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3D printing finds its groove fabricating face shields during COVID-19 crisis

The architecture firm Krueck + Sexton is producing 100 shields for a Chicago-area hospital.

April 15, 2020 |

A project architect at Krueck + Sexton used a 3D printer in his apartment to produce the first batch of face shields requested by AMITA Health Resurrection Medical Center Chicago. Images: Krueck + Sexton

3D printers have become invaluable tools for producing much-needed personal protective equipment during the COVID-19 pandemic. Tech companies such as Apple and Blue Origin, manufacturers like Ford Motor Co., and universities such as Duke and Harvard, have been using their printers to churn out face shields for first-line medical workers.

And it’s not just corporations and academia jumping in, either. Former Autodesk CEO Carl Bass and Chris Taggert, who operate a 10,000-sf metal shop in West Berkeley, Calif., recently set up a GoFundMe page to help their meet their goal of producing more than 20,000 shields using 3D printers for areas hit hardest by the coronavirus.

Last Friday, AMITA Health Resurrection Medical Center Chicago received its initial shipment of 20 reusable face shields that its medical staff helped design in collaboration with Chicago-based Krueck + Sexton Architects, which produced the shields on a 3D printer.

Thirty of Krueck + Sexton’s employees—essentially its entire studio—were involved in the initial concept design, which over the past several weeks they discussed during the office’s weekly “Friday Forum.” Ten of those employees were actively involved in sketching and refining the shield design.

 

 

The hospital's medical personnel was involved in refining the design of the face shields, whose initial concept Krueck + Sexton's entire studio team worked on.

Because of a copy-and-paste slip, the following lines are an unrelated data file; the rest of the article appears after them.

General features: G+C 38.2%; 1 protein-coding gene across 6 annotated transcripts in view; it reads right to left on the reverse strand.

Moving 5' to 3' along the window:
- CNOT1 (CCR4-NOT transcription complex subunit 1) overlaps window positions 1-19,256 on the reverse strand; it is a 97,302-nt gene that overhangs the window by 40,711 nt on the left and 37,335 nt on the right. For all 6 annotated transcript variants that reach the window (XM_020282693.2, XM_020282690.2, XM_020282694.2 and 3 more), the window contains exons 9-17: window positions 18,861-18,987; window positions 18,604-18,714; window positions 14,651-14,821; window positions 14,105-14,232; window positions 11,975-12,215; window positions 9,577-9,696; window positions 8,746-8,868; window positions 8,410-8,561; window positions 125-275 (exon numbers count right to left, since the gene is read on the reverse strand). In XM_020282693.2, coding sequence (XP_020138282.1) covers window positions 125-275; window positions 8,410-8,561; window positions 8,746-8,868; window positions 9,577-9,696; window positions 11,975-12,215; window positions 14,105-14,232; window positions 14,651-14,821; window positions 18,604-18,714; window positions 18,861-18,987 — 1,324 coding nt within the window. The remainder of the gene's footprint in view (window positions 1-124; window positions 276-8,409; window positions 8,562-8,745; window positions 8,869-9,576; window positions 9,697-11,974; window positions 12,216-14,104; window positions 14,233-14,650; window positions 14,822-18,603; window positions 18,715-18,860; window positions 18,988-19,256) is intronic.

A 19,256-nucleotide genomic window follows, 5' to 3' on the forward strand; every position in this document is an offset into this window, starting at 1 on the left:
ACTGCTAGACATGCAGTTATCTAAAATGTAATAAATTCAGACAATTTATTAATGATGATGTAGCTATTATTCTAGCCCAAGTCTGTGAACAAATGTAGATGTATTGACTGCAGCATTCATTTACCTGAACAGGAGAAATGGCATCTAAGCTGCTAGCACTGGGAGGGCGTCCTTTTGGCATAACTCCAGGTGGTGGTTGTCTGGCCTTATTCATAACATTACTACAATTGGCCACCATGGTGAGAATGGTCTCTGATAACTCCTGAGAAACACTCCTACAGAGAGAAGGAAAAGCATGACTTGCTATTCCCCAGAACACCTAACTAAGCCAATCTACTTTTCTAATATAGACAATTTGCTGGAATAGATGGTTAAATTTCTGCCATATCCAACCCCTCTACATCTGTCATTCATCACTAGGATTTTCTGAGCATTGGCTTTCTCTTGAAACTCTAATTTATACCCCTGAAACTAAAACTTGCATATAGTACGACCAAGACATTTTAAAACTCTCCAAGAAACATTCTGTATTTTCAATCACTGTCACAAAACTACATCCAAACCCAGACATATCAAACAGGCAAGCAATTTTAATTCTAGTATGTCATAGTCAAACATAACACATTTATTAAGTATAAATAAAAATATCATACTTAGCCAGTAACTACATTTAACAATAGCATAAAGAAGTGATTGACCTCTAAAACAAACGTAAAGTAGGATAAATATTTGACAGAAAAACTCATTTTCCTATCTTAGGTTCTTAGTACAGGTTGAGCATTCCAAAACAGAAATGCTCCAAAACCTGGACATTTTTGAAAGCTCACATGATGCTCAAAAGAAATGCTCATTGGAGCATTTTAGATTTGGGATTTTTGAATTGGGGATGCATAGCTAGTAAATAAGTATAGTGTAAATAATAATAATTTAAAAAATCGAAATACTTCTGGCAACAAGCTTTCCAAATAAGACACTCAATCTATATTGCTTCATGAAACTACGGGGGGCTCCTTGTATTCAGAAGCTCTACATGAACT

Project Architect Mariusz Klemens spearheaded this effort after his sister-in-law, Dr. Angelina Slota, a resident at the hospital, told him about Resurrection’s need for more PPEs. He set up a temporary 3D printing operation in his apartment and worked round the clock to produce and assemble the shields. The medical team got involved in testing the prototype in a hospital setting, and providing feedback that guided the design for improved functionality and flexibility.

Klemens has since has purchased a second printer to facilitate production of 80 more shields for the hospital, including its Emergency Department team that put in a request for the personal protection equipment.

 

The face shield is designed for easy maintenance.

 

The face shield, according to Krueck + Sexton, has some unique features:

•It provides a continuous barrier, with no holes or screws

•The curved plastic shield extends to the wearer’s chest and covers his or her ears and side of head.

•The shield provides additional coverage to the forehead from the top. And the single-material helmet hooking system can be adjusted to different head sizes.

•The shield itself can be adjusted to accommodate the height of the wearer.

•The face shield has no rubber pieces, and has been designed for easy cleaning.

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